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Stair, John Dalrymple, 2d earl of

John Dalrymple Stair, 2d earl of, 1673–1747, Scottish general and diplomat; son of the 1st earl of Stair. He began a military career in the Netherlands, but on his father's death returned home and was elected (1707) one of 16 Scottish representative peers in the newly united Parliament of Great Britain. Becoming an assistant to the 1st duke of Marlborough in Flanders, he was sent (1709) as envoy to Augustus II of Poland. For his military achievements he was made (1710) general, but he fell from royal favor along with his friend Marlborough. At the accession of George I, Stair was sent as envoy to Paris, where from 1715 to 1720 his network of spies effectively thwarted the intrigues of the Jacobites. He was vice admiral of Scotland (1720–33) but lost the office because of his opposition to Robert Walpole's Excise Bill (1733). After Walpole fell from office in 1742, the earl was created field marshal and commanded the so-called pragmatic army in Flanders and Germany.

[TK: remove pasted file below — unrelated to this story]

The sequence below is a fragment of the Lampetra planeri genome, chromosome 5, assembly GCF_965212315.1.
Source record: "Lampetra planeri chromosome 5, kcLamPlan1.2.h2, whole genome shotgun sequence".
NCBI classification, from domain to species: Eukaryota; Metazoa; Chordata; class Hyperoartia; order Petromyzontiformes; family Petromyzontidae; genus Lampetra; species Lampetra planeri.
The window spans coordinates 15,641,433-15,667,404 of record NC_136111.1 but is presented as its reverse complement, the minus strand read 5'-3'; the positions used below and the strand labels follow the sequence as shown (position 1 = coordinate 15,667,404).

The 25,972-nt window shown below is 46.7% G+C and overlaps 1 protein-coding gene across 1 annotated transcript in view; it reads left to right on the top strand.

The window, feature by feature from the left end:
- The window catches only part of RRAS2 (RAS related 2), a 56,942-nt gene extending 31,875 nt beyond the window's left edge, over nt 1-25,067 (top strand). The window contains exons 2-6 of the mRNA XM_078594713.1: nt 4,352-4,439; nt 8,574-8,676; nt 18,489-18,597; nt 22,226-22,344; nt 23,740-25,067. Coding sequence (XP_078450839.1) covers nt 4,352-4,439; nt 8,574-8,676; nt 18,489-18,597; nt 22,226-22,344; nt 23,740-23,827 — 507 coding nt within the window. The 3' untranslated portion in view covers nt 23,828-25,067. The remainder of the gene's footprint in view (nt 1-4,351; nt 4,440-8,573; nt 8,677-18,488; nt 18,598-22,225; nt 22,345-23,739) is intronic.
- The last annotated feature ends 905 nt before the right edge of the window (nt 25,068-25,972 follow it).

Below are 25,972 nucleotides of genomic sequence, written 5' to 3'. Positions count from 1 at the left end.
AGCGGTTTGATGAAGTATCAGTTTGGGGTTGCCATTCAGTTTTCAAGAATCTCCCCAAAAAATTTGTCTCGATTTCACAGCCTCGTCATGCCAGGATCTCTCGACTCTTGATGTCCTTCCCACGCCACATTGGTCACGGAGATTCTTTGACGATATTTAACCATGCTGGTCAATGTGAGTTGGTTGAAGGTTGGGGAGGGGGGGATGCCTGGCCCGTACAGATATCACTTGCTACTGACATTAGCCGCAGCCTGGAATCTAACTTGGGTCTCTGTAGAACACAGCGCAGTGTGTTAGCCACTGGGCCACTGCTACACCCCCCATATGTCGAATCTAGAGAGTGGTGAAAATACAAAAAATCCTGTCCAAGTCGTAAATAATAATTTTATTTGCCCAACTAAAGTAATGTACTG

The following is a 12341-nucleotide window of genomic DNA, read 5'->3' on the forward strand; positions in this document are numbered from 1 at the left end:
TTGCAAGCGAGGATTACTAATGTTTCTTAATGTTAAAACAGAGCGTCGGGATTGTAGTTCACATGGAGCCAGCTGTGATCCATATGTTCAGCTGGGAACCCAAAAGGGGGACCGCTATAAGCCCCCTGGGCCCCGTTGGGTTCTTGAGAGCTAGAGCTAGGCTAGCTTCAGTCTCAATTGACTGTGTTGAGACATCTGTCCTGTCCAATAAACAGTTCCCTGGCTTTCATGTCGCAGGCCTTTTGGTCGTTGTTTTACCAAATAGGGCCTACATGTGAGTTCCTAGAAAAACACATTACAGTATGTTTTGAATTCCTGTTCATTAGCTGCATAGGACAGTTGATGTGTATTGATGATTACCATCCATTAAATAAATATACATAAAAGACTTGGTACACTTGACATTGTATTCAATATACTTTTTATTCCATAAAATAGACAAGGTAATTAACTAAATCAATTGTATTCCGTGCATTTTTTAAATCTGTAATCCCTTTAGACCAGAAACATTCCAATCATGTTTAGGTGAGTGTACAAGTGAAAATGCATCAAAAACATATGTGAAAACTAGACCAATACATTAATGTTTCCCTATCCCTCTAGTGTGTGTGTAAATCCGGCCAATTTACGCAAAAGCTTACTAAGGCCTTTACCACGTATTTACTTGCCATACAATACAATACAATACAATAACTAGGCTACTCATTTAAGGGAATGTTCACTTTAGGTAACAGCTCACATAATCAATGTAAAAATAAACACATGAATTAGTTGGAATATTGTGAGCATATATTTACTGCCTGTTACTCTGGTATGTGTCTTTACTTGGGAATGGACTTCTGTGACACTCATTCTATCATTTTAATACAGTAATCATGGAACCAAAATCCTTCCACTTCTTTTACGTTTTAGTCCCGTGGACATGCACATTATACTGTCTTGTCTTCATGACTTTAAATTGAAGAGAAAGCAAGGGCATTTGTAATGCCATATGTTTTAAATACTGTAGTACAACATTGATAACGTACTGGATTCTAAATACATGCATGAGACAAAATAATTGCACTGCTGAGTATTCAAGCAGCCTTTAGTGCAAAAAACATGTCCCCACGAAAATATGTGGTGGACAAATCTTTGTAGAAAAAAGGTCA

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Dalrymple, John, 2nd earl of Stair

Dalrymple, John, 2nd earl of Stair [S] (1673–1747). Diplomat and soldier. Dalrymple succeeded as 2nd earl at the age of 34 in 1707, having pursued a successful career in the army. He served as a Scottish representative peer 1707–8, 1715–34, and 1744–7, and was given the Thistle in 1710. In 1714–20 he was ambassador in France, where he played an important role in watching the Jacobites and in consolidating the understanding with the Regent d'Orléans. His opposition to Walpole's Excise scheme in 1733 led to his dismissal from his offices and only after Walpole's fall in 1742 was he restored to favour. In 1742 he served as ambassador at The Hague, was promoted field marshal, and in 1742–3 was commander-in-chief in Flanders, resigning in dudgeon. Walpole's brother Horace thought Stair ‘insufferably proud and haughty’ and Lord Hervey described him as of ‘a very warm, prompt temper’.

J. A. Cannon

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